Every trim of 2018 Kia Rio will cost less than $19,000

And it starts at just $13,900.

Andrew Krok Reviews Editor / Cars
Cars are Andrew's jam, as is strawberry. After spending years as a regular ol' car fanatic, he started working his way through the echelons of the automotive industry, starting out as social-media director of a small European-focused garage outside of Chicago. From there, he moved to the editorial side, penning several written features in Total 911 Magazine before becoming a full-time auto writer, first for a local Chicago outlet and then for CNET Cars.
Andrew Krok
2 min read

The 2018 Kia Rio is most definitely not the stereotypical penalty box that some cheap cars can be. Sure, some trims can get a little pricey, but none of them will shoulder check your wallet into the boards.

The 2018 Kia Rio will arrive at dealerships in early October. Its starting price is $13,900 for the base LX sedan, and $14,200 for the five-door hatchback. This is the only trim where you can get a six-speed manual, and while standard equipment is on the low end, you do get a 5-inch infotainment system with SiriusXM satellite radio. You'll have to crank your own mirrors down, though.

2018 Kia Rio
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2018 Kia Rio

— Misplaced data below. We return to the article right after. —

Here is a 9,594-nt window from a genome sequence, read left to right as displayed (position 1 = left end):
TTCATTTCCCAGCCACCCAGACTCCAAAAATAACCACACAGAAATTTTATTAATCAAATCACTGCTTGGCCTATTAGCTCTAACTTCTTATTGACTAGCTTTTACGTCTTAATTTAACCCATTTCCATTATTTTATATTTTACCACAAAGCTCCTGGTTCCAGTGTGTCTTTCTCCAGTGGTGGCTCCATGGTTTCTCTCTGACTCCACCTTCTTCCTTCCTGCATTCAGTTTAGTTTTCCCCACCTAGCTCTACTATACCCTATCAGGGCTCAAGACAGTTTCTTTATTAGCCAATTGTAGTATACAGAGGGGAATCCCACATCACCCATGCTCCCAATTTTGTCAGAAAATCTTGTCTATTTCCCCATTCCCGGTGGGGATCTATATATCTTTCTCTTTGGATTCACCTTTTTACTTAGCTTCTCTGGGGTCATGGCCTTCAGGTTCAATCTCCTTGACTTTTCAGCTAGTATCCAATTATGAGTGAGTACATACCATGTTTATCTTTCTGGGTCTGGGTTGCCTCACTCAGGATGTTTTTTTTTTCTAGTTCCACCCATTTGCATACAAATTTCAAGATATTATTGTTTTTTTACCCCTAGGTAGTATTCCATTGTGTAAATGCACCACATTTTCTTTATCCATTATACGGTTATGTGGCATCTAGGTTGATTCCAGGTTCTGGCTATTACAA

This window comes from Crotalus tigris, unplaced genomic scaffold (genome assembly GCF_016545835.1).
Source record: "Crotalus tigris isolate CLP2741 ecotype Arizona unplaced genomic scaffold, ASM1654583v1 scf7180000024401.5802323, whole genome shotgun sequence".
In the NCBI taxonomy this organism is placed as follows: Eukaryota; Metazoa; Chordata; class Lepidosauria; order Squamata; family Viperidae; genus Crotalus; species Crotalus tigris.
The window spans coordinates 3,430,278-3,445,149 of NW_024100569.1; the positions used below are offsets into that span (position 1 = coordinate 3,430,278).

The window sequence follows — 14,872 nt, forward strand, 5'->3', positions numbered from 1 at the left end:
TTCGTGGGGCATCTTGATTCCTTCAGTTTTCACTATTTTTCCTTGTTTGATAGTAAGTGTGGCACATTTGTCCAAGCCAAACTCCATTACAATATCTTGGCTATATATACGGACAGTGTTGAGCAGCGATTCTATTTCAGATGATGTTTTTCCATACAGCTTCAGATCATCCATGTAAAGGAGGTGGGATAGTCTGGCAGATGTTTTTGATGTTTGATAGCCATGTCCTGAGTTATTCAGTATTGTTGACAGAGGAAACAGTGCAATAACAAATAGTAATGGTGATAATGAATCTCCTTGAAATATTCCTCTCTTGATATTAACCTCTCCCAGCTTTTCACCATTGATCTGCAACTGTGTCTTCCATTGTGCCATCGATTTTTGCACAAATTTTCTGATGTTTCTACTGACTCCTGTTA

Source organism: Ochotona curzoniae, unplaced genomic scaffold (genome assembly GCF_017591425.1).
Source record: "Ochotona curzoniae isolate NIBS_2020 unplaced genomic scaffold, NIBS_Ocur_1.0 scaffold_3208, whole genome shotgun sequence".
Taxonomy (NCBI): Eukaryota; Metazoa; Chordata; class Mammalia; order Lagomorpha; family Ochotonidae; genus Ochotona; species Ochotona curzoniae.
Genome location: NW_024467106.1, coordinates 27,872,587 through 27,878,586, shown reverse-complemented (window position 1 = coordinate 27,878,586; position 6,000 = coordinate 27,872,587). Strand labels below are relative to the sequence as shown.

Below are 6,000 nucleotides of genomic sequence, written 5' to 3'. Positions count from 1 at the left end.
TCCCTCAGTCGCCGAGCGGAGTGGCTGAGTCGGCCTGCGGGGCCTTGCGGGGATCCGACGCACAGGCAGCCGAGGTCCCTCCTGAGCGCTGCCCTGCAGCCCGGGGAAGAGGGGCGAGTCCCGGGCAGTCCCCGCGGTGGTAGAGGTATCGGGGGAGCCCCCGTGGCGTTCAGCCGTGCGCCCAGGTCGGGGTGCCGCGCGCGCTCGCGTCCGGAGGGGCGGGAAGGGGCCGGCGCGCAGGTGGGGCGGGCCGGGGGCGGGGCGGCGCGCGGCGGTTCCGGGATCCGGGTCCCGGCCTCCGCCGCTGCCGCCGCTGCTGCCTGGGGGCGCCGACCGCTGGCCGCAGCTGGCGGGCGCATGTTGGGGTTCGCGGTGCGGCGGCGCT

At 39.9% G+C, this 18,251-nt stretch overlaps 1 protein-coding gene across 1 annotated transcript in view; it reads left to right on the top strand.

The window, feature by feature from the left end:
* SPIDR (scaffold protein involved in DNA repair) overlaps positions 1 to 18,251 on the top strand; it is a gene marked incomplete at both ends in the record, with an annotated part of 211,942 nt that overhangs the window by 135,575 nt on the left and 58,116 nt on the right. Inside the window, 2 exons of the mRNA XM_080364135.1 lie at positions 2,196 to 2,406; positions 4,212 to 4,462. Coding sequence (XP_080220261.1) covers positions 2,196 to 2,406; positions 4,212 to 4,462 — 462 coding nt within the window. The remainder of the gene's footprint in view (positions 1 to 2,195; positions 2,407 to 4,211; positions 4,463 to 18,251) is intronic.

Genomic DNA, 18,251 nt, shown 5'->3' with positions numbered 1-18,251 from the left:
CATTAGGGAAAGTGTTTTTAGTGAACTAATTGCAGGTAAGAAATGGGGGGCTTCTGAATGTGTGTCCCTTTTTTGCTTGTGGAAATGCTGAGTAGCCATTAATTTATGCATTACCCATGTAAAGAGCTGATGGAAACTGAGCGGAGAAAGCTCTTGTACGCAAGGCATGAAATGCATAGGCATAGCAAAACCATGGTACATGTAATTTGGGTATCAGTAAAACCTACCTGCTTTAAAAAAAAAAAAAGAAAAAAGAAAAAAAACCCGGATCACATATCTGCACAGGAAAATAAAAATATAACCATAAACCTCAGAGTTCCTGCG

Cheap cars aren't always good, but this one is.


Move up to the S, and the price rises to $16,100 for the sedan and $16,400 for the hatch. A backup camera is standard on the S, as is Bluetooth, power windows and a USB port for the rear seats.

At the top of the lineup, you have the Rio EX, which will set you back $18,400 for the sedan and $18,700 for the hatch. Once you hit this level, you can get leather seats that really ramp up the fancy. You also get Kia's excellent Uvo infotainment system on a 7-inch screen with both Apple CarPlay and Android Auto. Alloy wheels are along for the ride, too.

After spending a day in the Rio, I walked away impressed. With suspension tuning that leans toward European, it was stiff enough to feel solid without also being uncomfortable. The fat tire sidewalls soak up a good deal of road roughness, and the 1.6-liter, 130-horsepower I4 (the only engine on offer) provides enough power for your average driver, but it doesn't sound buzzy and cheap in the process.

The Kia Rio proves cheap cars can be really good

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